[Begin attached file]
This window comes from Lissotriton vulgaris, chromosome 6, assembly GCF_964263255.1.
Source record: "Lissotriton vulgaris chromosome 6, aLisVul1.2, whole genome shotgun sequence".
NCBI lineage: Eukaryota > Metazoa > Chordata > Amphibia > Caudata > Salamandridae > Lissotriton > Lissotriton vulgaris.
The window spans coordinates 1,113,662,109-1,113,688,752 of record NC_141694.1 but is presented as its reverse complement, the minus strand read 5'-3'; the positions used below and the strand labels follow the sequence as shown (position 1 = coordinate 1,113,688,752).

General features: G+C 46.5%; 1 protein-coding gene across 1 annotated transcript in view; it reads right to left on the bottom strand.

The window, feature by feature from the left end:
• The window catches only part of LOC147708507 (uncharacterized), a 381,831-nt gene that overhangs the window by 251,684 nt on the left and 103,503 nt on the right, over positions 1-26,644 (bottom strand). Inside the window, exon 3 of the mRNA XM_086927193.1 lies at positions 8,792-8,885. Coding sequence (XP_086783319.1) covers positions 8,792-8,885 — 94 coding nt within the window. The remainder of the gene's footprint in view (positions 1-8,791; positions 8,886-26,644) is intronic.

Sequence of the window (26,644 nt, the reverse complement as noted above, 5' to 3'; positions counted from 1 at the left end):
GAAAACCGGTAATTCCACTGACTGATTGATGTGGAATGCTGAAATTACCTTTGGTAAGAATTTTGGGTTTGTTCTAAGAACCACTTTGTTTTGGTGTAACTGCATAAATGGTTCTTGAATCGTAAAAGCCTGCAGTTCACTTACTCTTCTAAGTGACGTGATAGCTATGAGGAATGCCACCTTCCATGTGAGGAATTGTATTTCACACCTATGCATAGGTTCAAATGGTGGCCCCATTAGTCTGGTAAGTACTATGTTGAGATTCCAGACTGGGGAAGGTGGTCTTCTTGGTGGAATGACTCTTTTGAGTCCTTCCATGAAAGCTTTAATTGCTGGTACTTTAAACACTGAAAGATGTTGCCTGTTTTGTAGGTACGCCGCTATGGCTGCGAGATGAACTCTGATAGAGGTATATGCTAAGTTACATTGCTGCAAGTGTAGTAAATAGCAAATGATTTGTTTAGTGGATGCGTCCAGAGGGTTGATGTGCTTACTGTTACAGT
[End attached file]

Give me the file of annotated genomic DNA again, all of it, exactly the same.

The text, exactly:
This window comes from Lissotriton vulgaris, chromosome 6, assembly GCF_964263255.1.
Source record: "Lissotriton vulgaris chromosome 6, aLisVul1.2, whole genome shotgun sequence".
NCBI lineage: Eukaryota > Metazoa > Chordata > Amphibia > Caudata > Salamandridae > Lissotriton > Lissotriton vulgaris.
The window spans coordinates 1,113,662,109-1,113,688,752 of record NC_141694.1 but is presented as its reverse complement, the minus strand read 5'-3'; the positions used below and the strand labels follow the sequence as shown (position 1 = coordinate 1,113,688,752).

General features: G+C 46.5%; 1 protein-coding gene across 1 annotated transcript in view; it reads right to left on the bottom strand.

The window, feature by feature from the left end:
• The window catches only part of LOC147708507 (uncharacterized), a 381,831-nt gene that overhangs the window by 251,684 nt on the left and 103,503 nt on the right, over positions 1-26,644 (bottom strand). Inside the window, exon 3 of the mRNA XM_086927193.1 lies at positions 8,792-8,885. Coding sequence (XP_086783319.1) covers positions 8,792-8,885 — 94 coding nt within the window. The remainder of the gene's footprint in view (positions 1-8,791; positions 8,886-26,644) is intronic.

Sequence of the window (26,644 nt, the reverse complement as noted above, 5' to 3'; positions counted from 1 at the left end):
GAAAACCGGTAATTCCACTGACTGATTGATGTGGAATGCTGAAATTACCTTTGGTAAGAATTTTGGGTTTGTTCTAAGAACCACTTTGTTTTGGTGTAACTGCATAAATGGTTCTTGAATCGTAAAAGCCTGCAGTTCACTTACTCTTCTAAGTGACGTGATAGCTATGAGGAATGCCACCTTCCATGTGAGGAATTGTATTTCACACCTATGCATAGGTTCAAATGGTGGCCCCATTAGTCTGGTAAGTACTATGTTGAGATTCCAGACTGGGGAAGGTGGTCTTCTTGGTGGAATGACTCTTTTGAGTCCTTCCATGAAAGCTTTAATTGCTGGTACTTTAAACACTGAAAGATGTTGCCTGTTTTGTAGGTACGCCGCTATGGCTGCGAGATGAACTCTGATAGAGGTATATGCTAAGTTACATTGCTGCAAGTGTAGTAAATAGCAAATGATTTGTTTAGTGGATGCGTCCAGAGGGTTGATGTGCTTACTGTTACAGT